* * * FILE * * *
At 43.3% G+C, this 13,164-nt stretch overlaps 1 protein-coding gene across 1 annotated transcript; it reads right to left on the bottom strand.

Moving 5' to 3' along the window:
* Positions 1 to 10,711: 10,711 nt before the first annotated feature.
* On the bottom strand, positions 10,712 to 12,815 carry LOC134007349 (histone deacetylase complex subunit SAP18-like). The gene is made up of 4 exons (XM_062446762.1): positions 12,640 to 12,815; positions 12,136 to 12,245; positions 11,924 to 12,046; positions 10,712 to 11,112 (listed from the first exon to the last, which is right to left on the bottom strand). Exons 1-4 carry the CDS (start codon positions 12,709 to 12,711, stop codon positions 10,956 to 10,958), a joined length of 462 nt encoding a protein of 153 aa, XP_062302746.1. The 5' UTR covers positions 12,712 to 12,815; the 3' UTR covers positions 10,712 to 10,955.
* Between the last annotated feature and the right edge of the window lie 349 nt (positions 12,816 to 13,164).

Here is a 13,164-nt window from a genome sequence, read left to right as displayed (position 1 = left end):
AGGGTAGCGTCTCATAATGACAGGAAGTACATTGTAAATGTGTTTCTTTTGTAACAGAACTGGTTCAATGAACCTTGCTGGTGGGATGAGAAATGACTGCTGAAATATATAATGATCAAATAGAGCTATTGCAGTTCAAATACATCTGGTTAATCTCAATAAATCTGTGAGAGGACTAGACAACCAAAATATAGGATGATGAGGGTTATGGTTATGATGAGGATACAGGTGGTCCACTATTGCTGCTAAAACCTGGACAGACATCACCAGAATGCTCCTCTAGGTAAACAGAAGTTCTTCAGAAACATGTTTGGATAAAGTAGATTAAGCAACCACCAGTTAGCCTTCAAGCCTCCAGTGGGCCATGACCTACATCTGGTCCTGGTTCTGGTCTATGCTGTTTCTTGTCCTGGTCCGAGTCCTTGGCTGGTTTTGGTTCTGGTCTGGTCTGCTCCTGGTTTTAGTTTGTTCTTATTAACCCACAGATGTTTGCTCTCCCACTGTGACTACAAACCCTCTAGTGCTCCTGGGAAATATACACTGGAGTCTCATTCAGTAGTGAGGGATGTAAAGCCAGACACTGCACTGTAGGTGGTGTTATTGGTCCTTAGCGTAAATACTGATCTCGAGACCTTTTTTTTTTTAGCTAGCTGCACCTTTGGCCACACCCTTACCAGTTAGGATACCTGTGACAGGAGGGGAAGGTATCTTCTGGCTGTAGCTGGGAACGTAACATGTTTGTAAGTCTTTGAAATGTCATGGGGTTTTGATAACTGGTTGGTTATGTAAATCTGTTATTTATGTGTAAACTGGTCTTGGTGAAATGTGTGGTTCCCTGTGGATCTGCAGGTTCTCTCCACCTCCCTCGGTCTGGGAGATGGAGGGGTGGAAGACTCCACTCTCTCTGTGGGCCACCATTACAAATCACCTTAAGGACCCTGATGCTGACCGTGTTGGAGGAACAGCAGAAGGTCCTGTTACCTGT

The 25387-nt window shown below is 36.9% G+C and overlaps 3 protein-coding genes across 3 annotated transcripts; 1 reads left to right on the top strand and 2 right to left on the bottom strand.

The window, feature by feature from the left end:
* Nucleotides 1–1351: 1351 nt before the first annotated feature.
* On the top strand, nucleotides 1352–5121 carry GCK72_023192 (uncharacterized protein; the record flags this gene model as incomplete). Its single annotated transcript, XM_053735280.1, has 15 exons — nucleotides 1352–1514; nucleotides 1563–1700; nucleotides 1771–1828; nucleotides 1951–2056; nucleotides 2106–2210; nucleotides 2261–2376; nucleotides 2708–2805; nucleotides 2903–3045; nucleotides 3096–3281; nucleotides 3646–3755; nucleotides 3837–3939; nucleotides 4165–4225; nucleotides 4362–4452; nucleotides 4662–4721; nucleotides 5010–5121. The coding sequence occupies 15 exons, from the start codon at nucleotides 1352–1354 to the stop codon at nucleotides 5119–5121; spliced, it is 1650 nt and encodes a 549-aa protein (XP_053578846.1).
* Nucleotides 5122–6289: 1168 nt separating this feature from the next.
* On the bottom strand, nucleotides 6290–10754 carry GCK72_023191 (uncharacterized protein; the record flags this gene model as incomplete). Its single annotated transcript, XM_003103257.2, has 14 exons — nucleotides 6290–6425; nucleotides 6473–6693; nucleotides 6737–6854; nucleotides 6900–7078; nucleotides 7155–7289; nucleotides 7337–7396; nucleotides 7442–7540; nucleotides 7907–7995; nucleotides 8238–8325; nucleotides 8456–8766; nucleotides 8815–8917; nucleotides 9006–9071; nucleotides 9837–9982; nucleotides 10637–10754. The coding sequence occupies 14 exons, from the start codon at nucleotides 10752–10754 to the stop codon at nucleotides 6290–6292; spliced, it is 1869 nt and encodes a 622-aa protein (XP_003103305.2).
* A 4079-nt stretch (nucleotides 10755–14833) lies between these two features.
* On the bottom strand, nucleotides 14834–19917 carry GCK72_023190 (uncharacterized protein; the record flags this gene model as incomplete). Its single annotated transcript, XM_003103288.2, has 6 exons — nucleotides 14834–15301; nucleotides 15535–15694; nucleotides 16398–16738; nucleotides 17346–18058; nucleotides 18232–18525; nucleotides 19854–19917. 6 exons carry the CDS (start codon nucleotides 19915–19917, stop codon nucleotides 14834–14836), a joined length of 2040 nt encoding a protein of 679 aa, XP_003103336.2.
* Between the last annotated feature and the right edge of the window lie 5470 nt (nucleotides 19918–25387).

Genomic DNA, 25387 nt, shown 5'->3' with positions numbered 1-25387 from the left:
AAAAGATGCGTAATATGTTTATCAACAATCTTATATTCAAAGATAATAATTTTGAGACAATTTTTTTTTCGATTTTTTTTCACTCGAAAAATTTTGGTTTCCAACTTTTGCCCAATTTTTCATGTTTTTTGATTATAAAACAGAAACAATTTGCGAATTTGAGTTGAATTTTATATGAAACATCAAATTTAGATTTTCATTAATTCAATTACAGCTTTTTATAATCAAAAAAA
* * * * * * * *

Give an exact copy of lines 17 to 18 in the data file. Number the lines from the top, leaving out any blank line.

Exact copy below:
Genomic DNA, 25387 nt, shown 5'->3' with positions numbered 1-25387 from the left:
AAAAGATGCGTAATATGTTTATCAACAATCTTATATTCAAAGATAATAATTTTGAGACAATTTTTTTTTCGATTTTTTTTCACTCGAAAAATTTTGGTTTCCAACTTTTGCCCAATTTTTCATGTTTTTTGATTATAAAACAGAAACAATTTGCGAATTTGAGTTGAATTTTATATGAAACATCAAATTTAGATTTTCATTAATTCAATTACAGCTTTTTATAATCAAAAAAA